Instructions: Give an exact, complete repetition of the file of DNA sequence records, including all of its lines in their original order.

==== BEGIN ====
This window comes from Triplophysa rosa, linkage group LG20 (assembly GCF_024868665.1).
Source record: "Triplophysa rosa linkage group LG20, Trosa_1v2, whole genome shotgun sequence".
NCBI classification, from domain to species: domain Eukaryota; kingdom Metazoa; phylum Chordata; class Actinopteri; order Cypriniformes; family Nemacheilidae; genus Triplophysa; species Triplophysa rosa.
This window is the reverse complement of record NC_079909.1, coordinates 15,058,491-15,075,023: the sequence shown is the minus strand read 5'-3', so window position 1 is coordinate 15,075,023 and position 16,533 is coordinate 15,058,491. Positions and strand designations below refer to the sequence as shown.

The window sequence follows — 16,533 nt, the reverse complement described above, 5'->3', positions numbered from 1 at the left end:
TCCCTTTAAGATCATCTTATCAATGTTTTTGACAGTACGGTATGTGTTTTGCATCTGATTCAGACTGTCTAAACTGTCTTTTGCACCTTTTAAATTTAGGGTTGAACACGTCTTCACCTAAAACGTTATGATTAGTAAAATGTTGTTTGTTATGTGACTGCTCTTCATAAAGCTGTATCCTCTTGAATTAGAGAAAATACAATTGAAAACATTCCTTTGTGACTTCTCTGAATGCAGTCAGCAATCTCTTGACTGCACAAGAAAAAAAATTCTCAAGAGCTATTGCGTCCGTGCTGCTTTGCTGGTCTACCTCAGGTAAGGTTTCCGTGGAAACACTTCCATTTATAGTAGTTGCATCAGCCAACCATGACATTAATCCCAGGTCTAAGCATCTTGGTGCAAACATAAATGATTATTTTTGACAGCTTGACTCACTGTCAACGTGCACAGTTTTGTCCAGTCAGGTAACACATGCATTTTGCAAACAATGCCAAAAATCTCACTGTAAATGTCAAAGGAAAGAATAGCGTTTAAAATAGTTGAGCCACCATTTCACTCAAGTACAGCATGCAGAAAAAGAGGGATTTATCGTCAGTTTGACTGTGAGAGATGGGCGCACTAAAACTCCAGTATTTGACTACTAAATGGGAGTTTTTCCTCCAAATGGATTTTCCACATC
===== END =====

This window comes from Triplophysa rosa, linkage group LG20 (assembly GCF_024868665.1).
Source record: "Triplophysa rosa linkage group LG20, Trosa_1v2, whole genome shotgun sequence".
NCBI classification, from domain to species: domain Eukaryota; kingdom Metazoa; phylum Chordata; class Actinopteri; order Cypriniformes; family Nemacheilidae; genus Triplophysa; species Triplophysa rosa.
This window is the reverse complement of record NC_079909.1, coordinates 15,058,491-15,075,023: the sequence shown is the minus strand read 5'-3', so window position 1 is coordinate 15,075,023 and position 16,533 is coordinate 15,058,491. Positions and strand designations below refer to the sequence as shown.

The window sequence follows — 16,533 nt, the reverse complement described above, 5'->3', positions numbered from 1 at the left end:
TCCCTTTAAGATCATCTTATCAATGTTTTTGACAGTACGGTATGTGTTTTGCATCTGATTCAGACTGTCTAAACTGTCTTTTGCACCTTTTAAATTTAGGGTTGAACACGTCTTCACCTAAAACGTTATGATTAGTAAAATGTTGTTTGTTATGTGACTGCTCTTCATAAAGCTGTATCCTCTTGAATTAGAGAAAATACAATTGAAAACATTCCTTTGTGACTTCTCTGAATGCAGTCAGCAATCTCTTGACTGCACAAGAAAAAAAATTCTCAAGAGCTATTGCGTCCGTGCTGCTTTGCTGGTCTACCTCAGGTAAGGTTTCCGTGGAAACACTTCCATTTATAGTAGTTGCATCAGCCAACCATGACATTAATCCCAGGTCTAAGCATCTTGGTGCAAACATAAATGATTATTTTTGACAGCTTGACTCACTGTCAACGTGCACAGTTTTGTCCAGTCAGGTAACACATGCATTTTGCAAACAATGCCAAAAATCTCACTGTAAATGTCAAAGGAAAGAATAGCGTTTAAAATAGTTGAGCCACCATTTCACTCAAGTACAGCATGCAGAAAAAGAGGGATTTATCGTCAGTTTGACTGTGAGAGATGGGCGCACTAAAACTCCAGTATTTGACTACTAAATGGGAGTTTTTCCTCCAAATGGATTTTCCACATC